Are killer machines coming to annihilate mankind? Are we headed for a dystopian future where robots are our overlords? Are the Cylons already among us? Are concerns voiced by industry icons such as Elon Musk, who has donated millions to The Future of Life Institute, warranted?
Oliver Schabenberger recently added a more measured voice to this debate in this commentary piece that he wrote for InformationWeek, pointing out that machines "are not surpassing us in thinking or learning." Schabenberger is the CTO of analytics software company SAS, and InformationWeek recently sat down with him to find out more about his thoughts on the opportunities presented by AI and more. Here's what he said.
First, in terms of definitions, Schabenberger notes that AI is really about using a computerized system to perform a human task. It's something that we could do ourselves but we decide to implement it through a computerized system. That definition is really different from creating a "thinking machine."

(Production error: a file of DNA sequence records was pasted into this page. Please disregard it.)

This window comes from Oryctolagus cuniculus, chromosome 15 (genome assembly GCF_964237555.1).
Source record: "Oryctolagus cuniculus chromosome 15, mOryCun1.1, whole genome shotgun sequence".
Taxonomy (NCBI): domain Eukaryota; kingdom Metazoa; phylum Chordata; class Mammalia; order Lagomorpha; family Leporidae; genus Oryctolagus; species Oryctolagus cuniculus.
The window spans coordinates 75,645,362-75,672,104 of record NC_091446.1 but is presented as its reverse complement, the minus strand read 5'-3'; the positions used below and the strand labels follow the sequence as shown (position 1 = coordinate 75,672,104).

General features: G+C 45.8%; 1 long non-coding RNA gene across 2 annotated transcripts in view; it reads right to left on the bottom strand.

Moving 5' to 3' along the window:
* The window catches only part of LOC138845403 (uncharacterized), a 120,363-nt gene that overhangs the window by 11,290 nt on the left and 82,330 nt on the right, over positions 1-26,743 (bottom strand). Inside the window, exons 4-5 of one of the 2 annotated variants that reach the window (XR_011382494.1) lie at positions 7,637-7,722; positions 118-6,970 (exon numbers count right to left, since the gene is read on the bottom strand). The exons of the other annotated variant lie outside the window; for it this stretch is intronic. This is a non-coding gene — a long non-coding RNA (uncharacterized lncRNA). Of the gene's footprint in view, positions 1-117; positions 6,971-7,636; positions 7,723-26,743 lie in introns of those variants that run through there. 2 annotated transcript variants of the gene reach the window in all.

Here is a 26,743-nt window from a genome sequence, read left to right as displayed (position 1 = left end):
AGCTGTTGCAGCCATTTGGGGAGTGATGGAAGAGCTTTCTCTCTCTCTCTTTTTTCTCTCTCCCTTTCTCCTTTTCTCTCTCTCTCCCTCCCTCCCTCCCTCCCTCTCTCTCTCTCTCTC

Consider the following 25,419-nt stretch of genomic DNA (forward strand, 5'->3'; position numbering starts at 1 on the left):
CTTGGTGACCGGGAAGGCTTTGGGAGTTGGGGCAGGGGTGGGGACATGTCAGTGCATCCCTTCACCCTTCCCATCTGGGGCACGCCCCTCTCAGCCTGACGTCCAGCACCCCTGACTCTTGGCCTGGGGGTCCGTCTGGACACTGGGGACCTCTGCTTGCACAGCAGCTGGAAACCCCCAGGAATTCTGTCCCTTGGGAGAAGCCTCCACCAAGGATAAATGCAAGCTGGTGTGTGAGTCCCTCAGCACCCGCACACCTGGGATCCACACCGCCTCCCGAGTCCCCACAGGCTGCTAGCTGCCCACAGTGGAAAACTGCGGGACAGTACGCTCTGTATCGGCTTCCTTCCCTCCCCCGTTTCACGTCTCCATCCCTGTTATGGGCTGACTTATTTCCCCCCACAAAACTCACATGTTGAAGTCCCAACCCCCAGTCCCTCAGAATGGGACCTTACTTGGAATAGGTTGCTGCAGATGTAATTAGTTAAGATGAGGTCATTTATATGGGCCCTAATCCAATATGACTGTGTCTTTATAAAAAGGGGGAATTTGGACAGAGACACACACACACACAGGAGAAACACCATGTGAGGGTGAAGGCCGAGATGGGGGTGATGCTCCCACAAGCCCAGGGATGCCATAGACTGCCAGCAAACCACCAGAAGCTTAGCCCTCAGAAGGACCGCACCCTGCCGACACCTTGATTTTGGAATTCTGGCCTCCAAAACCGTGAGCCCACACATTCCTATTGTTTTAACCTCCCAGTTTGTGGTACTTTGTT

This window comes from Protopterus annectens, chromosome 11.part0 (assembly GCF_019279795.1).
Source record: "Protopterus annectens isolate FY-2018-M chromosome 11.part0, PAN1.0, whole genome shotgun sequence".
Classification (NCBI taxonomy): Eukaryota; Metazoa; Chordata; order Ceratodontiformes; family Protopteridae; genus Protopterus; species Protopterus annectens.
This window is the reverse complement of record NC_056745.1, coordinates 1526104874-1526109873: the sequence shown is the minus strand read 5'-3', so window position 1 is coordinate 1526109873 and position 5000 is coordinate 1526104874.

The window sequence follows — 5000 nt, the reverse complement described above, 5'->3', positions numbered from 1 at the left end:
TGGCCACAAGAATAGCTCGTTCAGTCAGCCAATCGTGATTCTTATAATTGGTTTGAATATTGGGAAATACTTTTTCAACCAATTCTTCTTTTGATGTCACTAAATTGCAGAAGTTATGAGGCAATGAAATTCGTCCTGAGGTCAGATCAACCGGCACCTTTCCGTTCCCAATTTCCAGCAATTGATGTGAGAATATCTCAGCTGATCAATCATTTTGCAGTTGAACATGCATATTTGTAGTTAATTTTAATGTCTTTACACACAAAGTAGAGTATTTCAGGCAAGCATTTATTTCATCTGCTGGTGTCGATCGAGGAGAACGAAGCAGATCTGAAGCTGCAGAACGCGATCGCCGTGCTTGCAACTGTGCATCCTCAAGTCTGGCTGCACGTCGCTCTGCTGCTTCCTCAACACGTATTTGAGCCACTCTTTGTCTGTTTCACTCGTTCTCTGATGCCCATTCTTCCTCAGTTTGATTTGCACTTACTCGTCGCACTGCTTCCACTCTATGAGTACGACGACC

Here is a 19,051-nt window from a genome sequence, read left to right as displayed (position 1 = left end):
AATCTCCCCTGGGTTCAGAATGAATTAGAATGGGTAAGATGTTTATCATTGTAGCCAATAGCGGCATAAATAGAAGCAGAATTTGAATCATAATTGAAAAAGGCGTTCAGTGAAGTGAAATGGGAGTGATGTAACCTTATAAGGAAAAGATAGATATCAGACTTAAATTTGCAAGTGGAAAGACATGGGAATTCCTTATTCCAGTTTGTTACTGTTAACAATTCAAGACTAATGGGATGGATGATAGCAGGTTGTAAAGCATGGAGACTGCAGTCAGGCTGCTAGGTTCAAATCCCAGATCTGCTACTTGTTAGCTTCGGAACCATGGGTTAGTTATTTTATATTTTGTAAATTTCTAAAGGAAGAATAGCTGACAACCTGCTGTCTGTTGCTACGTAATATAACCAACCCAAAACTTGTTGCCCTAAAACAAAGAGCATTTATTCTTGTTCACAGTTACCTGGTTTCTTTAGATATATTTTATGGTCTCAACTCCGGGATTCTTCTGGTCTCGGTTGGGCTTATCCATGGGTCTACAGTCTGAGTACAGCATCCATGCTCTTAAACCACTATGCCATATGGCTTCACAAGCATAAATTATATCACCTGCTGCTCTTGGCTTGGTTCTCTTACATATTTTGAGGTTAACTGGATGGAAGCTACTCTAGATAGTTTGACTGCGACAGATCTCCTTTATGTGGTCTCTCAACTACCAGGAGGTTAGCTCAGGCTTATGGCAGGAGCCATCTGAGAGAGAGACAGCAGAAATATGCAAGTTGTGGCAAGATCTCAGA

Rather, "the revolution is that we are now able to do those tasks with an accuracy that was previously not possible," Schabenberger told me in an interview. "We are interacting with our devices now with voice. Some years ago the accuracy was just not there for that to be a satisfying interaction, and now it is. And that changes our perception."
But these new functionalities are still very limited, according to Schabenberger. For instance, when it comes to understanding language, machines don't have context to understand conversation.